I dont think were ever going to need / require a child domain and the effort in managing two domain just in case we ever do need a new domain doens't seem worth it.

              Michael

              ** EDIT - Just found this - http://www.activedir.org/Articles/ta...8/Default.aspx **
              Last edited by m80arm; 13th November 2009, 15:46.
              Michael Armstrong
              www.m80arm.co.uk
              MCITP: EA, MCTS, MCSE 2003, MCSA 2003: Messaging, CCA, VCP 3.5, 4, 5, VCAP5-DCD, VCAP5-DCA, ITIL, MCP, PGP Certified Technician

              ** Remember to give credit where credit is due and leave reputation points sigpic where appropriate **

              Comment


              • #8
                Re: Root Domains

                And protecting the Enterprise Admins and the forest FSMO (for example the schema) roles.
                Marcel
                Technical Consultant
                Netherlands
                http://www.phetios.com
                http://blog.nessus.nl

                MCITP(EA, SA), MCSA/E 2003:Security, CCNA, SNAF, DCUCI, CCSA/E/E+ (R60), VCP4/5, NCDA, NCIE - SAN, NCIE - BR, EMCPE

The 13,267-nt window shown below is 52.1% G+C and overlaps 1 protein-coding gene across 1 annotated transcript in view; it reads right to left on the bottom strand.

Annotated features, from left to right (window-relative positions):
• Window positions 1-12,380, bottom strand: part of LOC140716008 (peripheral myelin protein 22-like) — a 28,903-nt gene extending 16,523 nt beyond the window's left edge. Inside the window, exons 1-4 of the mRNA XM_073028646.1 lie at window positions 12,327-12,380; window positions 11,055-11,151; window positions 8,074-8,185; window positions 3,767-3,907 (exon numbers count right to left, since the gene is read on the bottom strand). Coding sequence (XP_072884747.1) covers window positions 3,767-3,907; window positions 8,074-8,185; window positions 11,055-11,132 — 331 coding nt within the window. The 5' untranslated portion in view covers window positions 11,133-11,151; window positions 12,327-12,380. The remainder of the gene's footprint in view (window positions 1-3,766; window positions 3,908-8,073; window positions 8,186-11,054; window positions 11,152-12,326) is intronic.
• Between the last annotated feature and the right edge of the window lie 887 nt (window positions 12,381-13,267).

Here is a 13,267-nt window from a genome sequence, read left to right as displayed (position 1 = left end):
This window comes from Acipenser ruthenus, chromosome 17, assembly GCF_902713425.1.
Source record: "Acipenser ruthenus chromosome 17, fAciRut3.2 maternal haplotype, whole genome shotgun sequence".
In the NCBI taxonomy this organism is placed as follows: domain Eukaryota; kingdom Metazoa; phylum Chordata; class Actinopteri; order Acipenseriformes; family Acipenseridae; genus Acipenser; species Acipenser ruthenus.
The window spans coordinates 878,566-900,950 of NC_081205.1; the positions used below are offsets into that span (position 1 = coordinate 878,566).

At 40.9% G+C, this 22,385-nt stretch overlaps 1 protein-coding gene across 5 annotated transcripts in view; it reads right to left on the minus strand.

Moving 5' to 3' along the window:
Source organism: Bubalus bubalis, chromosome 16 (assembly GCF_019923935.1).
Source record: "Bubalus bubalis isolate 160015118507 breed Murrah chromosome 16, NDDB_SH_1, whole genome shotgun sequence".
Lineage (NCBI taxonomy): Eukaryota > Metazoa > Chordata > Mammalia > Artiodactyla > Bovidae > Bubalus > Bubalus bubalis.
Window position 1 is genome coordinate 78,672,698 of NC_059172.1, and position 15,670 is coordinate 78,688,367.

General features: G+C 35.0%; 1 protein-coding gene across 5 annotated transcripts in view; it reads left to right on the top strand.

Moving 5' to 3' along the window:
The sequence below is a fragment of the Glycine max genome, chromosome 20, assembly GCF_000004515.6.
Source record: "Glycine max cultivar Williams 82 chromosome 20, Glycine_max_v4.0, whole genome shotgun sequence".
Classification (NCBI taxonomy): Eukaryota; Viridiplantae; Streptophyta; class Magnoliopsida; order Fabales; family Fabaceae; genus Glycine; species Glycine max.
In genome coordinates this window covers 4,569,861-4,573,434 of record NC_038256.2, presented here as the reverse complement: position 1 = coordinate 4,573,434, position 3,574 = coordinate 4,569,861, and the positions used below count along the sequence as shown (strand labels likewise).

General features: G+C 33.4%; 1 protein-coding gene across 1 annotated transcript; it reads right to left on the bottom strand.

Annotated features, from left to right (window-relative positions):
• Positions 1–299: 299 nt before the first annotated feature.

"No matter how secure, there is always the human factor."

                "Enjoy life today, tomorrow may never come."
                "If you're going through hell, keep going. ~Winston Churchill"

                Comment


                • #9
                  Re: Root Domains

                  Microsoft stopped that recommendation long ago. If you read the 2008 Resource Kits it goes against that. It's seen as a waste of resources.

                  Comment


                  • #10
                    Re: Root Domains

                    Ah so I was right
                    I'd believe that Microsoft recommended it till Windows 2003 but there was a lot of focus on it with Windows 2000.
                    Like I said before, personally I think it's a waste of resources. Those 2 servers can do other things
                    Marcel
                    Technical Consultant
                    Netherlands
                    http://www.phetios.com
                    http://blog.nessus.nl

                    MCITP(EA, SA), MCSA/E 2003:Security, CCNA, SNAF, DCUCI, CCSA/E/E+ (R60), VCP4/5, NCDA, NCIE - SAN, NCIE - BR, EMCPE
                    "No matter how secure, there is always the human factor."

                    "Enjoy life today, tomorrow may never come."
                    "If you're going through hell, keep going. ~Winston Churchill"

                    Comment